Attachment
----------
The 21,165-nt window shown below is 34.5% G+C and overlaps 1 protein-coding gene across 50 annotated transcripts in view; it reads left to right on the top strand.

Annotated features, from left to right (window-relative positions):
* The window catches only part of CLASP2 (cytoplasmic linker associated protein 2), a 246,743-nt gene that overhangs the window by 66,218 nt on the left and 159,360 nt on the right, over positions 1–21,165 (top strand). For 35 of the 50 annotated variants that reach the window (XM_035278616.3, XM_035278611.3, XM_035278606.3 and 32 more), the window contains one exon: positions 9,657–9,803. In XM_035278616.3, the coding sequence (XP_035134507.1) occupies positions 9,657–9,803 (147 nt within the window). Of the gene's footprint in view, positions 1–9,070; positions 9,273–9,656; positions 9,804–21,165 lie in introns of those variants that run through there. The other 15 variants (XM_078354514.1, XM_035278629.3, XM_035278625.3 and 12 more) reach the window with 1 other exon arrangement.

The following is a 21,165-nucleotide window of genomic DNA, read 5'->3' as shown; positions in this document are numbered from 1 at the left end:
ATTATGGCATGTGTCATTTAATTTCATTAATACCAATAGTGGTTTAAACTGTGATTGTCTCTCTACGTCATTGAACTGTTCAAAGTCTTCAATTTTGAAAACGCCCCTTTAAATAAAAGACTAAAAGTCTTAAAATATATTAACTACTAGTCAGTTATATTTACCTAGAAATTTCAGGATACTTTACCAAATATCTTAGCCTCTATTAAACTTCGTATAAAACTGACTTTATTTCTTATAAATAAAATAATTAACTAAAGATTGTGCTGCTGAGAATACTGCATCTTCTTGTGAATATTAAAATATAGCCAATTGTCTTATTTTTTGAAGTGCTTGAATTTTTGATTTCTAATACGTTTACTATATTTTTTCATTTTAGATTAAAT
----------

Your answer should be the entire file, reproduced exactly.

The 21,165-nt window shown below is 34.5% G+C and overlaps 1 protein-coding gene across 50 annotated transcripts in view; it reads left to right on the top strand.

Annotated features, from left to right (window-relative positions):
* The window catches only part of CLASP2 (cytoplasmic linker associated protein 2), a 246,743-nt gene that overhangs the window by 66,218 nt on the left and 159,360 nt on the right, over positions 1–21,165 (top strand). For 35 of the 50 annotated variants that reach the window (XM_035278616.3, XM_035278611.3, XM_035278606.3 and 32 more), the window contains one exon: positions 9,657–9,803. In XM_035278616.3, the coding sequence (XP_035134507.1) occupies positions 9,657–9,803 (147 nt within the window). Of the gene's footprint in view, positions 1–9,070; positions 9,273–9,656; positions 9,804–21,165 lie in introns of those variants that run through there. The other 15 variants (XM_078354514.1, XM_035278629.3, XM_035278625.3 and 12 more) reach the window with 1 other exon arrangement.

The following is a 21,165-nucleotide window of genomic DNA, read 5'->3' as shown; positions in this document are numbered from 1 at the left end:
ATTATGGCATGTGTCATTTAATTTCATTAATACCAATAGTGGTTTAAACTGTGATTGTCTCTCTACGTCATTGAACTGTTCAAAGTCTTCAATTTTGAAAACGCCCCTTTAAATAAAAGACTAAAAGTCTTAAAATATATTAACTACTAGTCAGTTATATTTACCTAGAAATTTCAGGATACTTTACCAAATATCTTAGCCTCTATTAAACTTCGTATAAAACTGACTTTATTTCTTATAAATAAAATAATTAACTAAAGATTGTGCTGCTGAGAATACTGCATCTTCTTGTGAATATTAAAATATAGCCAATTGTCTTATTTTTTGAAGTGCTTGAATTTTTGATTTCTAATACGTTTACTATATTTTTTCATTTTAGATTAAAT